Dean Rehberger is the Director of Matrix and faculty in the at MSU. Dean specializes in developing digital technologies for research and teaching. He has run numerous faculty technology and workshops and given presentations for educators and cultural heritage workers from local, national and international audiences.
Dean teaches a variety of courses at MSU for History and Museum Studies. He also helps to design and develop online courses for History.
Dean oversees Matrix project planning, research and development, coordinating many of the grant-funded projects for the Center. His research includes Semantic Web and big data; digital history, humanities, and social sciences; digital libraries, museums and archives (GLAM); and digital technologies in the classroom.
Randy Barker is the co-founder and CEO of IN10T. He co-founded the company with Kevin Heikes, COO, in 2016 to help streamline the product adoption process, connecting ag businesses with farmers and helping deliver the valuable insights to drive decisions toward a successful future.
Barker has more than 25 years of experience in agribusiness and has worked in over 30 countries, helping launch a number of ag technologies on a global scale. He began his career in Canada at Agricore United and later joined Monsanto Canada as Vice President of Crop Protection for the agriculture, forestry and industrial businesses. Barker relocated to Monsanto's global headquarters in St. Louis, Missouri, where he served in various leadership roles with global responsibility before he left to pursue entrepreneurial opportunities.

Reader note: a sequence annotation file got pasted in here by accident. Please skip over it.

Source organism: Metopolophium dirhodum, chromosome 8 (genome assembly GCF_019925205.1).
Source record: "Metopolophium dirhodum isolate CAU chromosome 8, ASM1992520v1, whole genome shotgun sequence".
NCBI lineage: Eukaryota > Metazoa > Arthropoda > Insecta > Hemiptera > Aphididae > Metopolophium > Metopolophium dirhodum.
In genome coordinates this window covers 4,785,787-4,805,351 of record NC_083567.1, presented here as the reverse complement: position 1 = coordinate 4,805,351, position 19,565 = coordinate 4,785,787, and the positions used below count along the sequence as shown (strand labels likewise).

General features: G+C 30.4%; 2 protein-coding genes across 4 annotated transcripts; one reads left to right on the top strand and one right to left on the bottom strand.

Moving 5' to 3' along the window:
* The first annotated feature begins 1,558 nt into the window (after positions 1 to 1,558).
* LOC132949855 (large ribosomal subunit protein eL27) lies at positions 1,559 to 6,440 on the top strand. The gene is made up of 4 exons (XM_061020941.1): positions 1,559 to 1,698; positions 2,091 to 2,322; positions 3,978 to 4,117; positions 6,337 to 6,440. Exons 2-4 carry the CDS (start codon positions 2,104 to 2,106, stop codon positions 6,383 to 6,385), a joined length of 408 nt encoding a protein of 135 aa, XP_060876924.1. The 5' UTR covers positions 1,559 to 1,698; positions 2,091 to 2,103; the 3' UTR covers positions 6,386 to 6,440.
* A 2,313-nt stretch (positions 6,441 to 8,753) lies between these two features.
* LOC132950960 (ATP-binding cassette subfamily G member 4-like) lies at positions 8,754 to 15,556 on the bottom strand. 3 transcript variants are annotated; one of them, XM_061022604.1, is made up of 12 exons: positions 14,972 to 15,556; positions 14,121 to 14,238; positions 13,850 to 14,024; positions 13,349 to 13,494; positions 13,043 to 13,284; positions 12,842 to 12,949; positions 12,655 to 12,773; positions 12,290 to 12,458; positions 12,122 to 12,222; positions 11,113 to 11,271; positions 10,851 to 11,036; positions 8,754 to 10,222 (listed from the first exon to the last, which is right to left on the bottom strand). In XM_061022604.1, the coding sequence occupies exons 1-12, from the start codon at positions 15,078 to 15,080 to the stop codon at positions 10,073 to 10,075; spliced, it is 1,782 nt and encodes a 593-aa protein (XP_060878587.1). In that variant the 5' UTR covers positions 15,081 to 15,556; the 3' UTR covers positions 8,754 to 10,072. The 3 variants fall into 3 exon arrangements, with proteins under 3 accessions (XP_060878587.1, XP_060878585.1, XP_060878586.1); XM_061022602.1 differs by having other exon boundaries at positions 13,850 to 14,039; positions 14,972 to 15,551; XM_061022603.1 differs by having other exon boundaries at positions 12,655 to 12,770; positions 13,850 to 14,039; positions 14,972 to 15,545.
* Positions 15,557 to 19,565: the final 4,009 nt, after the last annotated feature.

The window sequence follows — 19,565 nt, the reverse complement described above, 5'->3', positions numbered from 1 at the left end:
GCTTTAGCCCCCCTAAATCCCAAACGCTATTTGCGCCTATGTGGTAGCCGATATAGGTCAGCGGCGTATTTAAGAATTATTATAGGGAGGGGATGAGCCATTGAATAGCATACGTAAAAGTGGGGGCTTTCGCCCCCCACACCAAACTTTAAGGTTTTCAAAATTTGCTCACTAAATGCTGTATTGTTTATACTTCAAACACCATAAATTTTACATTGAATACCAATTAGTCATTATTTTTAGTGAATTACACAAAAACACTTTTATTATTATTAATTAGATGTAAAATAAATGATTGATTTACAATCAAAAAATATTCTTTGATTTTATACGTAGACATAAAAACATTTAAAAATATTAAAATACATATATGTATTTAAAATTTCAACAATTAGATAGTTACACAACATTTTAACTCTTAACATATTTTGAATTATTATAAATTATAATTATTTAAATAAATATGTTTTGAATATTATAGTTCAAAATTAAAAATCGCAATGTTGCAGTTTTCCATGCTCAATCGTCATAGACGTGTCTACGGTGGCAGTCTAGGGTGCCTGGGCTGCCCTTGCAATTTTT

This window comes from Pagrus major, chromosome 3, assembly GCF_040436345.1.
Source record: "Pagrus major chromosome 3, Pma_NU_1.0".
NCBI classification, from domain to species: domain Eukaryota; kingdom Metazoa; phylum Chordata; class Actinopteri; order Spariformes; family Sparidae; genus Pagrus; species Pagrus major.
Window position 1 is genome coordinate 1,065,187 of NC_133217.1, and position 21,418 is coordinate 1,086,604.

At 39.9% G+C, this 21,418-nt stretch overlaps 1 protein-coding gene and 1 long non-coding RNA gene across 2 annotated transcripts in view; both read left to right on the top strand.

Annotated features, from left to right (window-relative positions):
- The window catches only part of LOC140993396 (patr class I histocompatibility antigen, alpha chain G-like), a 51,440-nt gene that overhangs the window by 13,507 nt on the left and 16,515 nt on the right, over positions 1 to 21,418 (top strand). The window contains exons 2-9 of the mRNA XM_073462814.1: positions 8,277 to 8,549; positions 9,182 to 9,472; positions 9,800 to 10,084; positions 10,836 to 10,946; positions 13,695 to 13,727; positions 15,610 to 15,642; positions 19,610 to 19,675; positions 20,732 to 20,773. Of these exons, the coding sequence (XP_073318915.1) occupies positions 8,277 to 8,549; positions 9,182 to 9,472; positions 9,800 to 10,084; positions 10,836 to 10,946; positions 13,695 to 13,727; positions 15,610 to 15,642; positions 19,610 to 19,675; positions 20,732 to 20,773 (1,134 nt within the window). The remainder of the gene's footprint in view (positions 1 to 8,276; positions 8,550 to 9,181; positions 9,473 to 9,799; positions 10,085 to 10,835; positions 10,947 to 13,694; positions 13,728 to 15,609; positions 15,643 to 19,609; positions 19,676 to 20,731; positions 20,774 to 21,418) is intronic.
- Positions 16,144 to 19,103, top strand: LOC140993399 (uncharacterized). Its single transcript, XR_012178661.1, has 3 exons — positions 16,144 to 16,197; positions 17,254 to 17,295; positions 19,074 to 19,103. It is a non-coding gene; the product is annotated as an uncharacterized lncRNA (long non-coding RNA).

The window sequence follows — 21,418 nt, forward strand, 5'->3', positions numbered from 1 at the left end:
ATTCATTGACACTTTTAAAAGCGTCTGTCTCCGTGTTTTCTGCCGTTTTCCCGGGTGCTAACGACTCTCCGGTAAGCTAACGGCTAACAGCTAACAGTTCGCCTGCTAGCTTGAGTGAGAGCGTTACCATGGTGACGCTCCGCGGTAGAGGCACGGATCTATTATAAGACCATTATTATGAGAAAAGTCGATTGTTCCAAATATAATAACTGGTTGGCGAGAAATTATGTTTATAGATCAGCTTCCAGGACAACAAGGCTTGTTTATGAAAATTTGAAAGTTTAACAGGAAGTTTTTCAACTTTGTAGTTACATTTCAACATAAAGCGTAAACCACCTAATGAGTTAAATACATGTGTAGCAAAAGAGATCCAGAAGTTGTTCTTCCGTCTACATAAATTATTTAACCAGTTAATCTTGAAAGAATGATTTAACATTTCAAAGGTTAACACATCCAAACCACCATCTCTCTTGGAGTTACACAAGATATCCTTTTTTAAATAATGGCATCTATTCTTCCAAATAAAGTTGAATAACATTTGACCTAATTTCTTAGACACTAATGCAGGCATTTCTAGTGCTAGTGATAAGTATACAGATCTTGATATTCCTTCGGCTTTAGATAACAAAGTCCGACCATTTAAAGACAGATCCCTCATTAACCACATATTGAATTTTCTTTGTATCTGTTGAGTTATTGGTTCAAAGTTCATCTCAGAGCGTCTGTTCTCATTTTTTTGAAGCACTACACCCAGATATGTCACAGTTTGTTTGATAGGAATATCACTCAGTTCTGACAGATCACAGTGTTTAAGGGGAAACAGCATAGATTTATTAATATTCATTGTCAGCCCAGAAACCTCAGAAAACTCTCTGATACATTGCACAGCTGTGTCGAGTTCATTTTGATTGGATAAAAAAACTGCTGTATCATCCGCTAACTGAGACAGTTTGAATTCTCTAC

Barker holds a bachelor's degree in Seed Technology from Olds College, a Bachelor of Science in Agriculture and Economics from the University of Lethbridge, and an MBA from the University of Guelph.
Bruno Basso, professor of earth and environmental sciences, integrates diverse disciplines such as biophysics, climatology, hydrology, genetics, agronomy and soil science to understand the spatial and temporal variabilities of crop yield and environmental outcomes in agricultural systems. Basso, originally from Italy, received his Laurea in agricultural sciences from the University of Naples Federico II, Italy, and his Ph.D. in crop and soil sciences from Michigan State University. After earning his doctorate, Basso spent 12 years as a professor at the University of Basilicata, Italy, before returning to MSU in 2012.
Ling Cai, a third-year PhD student at STKO Lab, Department of Geography, University of California, Santa Barbara. Her advisor is Professor Krzysztof Janowicz. She has a very rich range of interests, including temporal knowledge graphs, semantic web, recommender systems, urban computing, etc. Nowadays, she is immersed herself in developing temporally-explicit machine learning/deep learning models for downstream tasks in knowledge graphs,for instance, link prediction, conjunctive querying and reasoning.
Frank Davenport is a research scientist within the UCSB Climate Hazards Center. His research focuses on the intersections of climate, food systems, food security, and human health. Frank's work often intersects with the Famine Early Warning System Network (FEWSNET) as he tries to discover and document the relationships among weather, crop production, prices, and food security. He spends a lot of time exploring how to forecast food security inputs and outcomes and trying to make that information accessible to the famine response community. Frank also has a strong interest in spatial-time series analysis and, more recently, machine learning. In his previous life, Frank spent about 5 years as a GIS Analyst and strategic planner, implementing enterprise GIS and decision support systems for environmental agencies in California, Panama, and the United Arab Emirates.